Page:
Seeing It Follows in theaters is something of a minor miracle for most Americans. The film was only distributed to 32 theaters for its opening weekend before being expanded to 1,218 theaters two weeks later. There's no doubt in my mind that it would have eventually discovered a viewership during its VOD and subsequent blu-ray release. However, the slow creation of a midnight movie fandom would have robbed the movie of much immediate impact and acclaim. It Follows is a potent combination of smart storytelling, craftsmanship, and some of the greatest thrills in a horror film this decade; it deserves recognition now.
The movie centers around a group of teenagers living an idyllic suburban life, until college student Jay (Maika Monroe) is kidnapped by her boyfriend Hugh (Jake Weary) after they have sex for the first time. Hugh reveals to her that, by having sex with him, he has passed along a curse. She will be stalked by a monster that only she can see. It follows its intended victim, walking behind until it catches and kills them. If Jay has sex with someone else, she will pass the curse to them, but it will return once that person is killed. Hugh leaves her with one final warning, "Never go into a place with only one exit. It's slow, but it's not dumb." What follows is 90 of the tensest minutes I have spent in a movie theater.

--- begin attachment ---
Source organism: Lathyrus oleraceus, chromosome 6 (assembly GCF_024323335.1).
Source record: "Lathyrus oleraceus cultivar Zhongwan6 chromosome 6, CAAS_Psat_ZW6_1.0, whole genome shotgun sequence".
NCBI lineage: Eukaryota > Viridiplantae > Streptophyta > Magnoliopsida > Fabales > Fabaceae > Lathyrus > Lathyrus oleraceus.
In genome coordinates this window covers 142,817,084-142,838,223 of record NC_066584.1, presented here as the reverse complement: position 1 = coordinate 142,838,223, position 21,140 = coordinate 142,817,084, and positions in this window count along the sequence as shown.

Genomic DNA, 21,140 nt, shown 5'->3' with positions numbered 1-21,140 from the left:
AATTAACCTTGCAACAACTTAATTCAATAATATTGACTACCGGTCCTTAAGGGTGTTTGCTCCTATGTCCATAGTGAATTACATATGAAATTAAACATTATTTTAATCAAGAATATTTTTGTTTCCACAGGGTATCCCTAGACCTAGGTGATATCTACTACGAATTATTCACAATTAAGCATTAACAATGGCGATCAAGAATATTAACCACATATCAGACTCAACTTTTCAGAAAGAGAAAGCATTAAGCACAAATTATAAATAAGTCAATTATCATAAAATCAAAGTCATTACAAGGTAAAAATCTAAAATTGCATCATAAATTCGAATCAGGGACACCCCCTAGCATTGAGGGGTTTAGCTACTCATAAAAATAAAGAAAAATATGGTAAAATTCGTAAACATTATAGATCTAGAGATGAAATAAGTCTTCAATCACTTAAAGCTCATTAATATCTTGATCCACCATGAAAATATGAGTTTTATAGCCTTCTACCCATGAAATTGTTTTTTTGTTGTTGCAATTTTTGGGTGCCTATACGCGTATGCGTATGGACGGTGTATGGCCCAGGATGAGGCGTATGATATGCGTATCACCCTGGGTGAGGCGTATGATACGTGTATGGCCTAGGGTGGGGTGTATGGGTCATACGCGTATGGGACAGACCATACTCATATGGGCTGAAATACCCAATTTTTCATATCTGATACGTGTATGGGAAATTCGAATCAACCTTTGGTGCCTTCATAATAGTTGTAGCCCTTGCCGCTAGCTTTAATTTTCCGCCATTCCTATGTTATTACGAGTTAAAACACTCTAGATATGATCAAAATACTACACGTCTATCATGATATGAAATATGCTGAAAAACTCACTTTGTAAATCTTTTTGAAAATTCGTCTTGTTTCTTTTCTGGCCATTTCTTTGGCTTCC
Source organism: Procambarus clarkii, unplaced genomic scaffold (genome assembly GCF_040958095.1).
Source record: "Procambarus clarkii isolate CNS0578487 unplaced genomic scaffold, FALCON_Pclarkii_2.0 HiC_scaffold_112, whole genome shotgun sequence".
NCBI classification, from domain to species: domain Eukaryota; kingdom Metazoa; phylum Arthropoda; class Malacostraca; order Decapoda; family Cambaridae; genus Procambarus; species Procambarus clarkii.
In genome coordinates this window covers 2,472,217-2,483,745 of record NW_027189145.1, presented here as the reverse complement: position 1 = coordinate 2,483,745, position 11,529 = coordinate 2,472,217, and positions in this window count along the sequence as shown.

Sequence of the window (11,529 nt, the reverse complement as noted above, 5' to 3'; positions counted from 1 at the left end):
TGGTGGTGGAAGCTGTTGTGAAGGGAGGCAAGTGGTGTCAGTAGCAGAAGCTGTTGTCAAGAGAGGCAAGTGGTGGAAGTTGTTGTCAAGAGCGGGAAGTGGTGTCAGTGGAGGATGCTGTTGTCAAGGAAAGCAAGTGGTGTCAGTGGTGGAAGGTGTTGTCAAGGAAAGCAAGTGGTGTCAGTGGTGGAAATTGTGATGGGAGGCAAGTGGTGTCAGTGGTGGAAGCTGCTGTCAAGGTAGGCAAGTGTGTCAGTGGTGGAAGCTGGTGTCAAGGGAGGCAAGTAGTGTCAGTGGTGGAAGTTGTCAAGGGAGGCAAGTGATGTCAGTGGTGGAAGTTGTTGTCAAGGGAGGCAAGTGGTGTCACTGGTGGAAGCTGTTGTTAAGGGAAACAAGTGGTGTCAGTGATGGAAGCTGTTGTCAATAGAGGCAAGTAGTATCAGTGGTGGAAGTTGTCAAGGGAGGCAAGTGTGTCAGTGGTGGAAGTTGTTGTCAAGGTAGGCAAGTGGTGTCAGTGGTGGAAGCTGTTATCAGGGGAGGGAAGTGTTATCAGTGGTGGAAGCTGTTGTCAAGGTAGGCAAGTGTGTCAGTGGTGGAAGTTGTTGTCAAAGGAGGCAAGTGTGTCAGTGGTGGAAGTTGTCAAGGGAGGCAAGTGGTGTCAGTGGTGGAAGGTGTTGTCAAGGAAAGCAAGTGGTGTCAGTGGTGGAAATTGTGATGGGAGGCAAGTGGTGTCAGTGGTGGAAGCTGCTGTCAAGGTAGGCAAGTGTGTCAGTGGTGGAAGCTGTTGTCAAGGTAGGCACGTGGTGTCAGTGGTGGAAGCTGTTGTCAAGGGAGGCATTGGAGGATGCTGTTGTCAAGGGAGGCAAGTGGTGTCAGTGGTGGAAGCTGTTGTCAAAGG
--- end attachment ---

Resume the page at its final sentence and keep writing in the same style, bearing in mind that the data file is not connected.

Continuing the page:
Unlike the vast majority of films labeled as horror pushed upon American audiences, It Follows doesn't rely on constant jump scare, gratuitous gore, or an abundant supply of kills. The monster takes the forms of mundane people, assuming the appearance of Jay's friends, a gigantic man, elderly woman, and many others. Its steady pace and focused stare are far more startling than heaps of makeup and prosthetics. The scariest element of the film is derived from its conceit. Jay can never truly escape the thing stalking her. The best she can do is divert its attention temporarily or run far enough away to buy herself a reprieve. Tension never leaves the frames of It Follows once the chase begins though. It is somewhere and it is always approaching, never slowing or relenting.
That is what allows scenes without a single appearance from the monster to be just as frightening as those in which it manages to claim a victim. Director David Robert Mitchell places the audience firmly in Jay's shoes, leaving them to ponder along with the heroine where it may be at any given moment. Scenes in bedrooms and closed doors grate like nails on a chalkboard. The question of where it is at any moment lingers anytime space is obscured from sight.
Mitchell is not interested in special effects or flashy camera work though and remains an understated presence within the film. The scenes are exceedingly well blocked and edited, allowing the group of young actors to portray the story in a world that doesn't quite feel like a movie (the lack of cell phones even provides it a timeless quality). None of the stars is over the age of 25 making what they accomplish together all the more impressive. Despite their youth they manage to portray compelling arcs in only 100 minutes. Innocence, trauma, experience, and grief are all brought to life in this stirring collection of performances.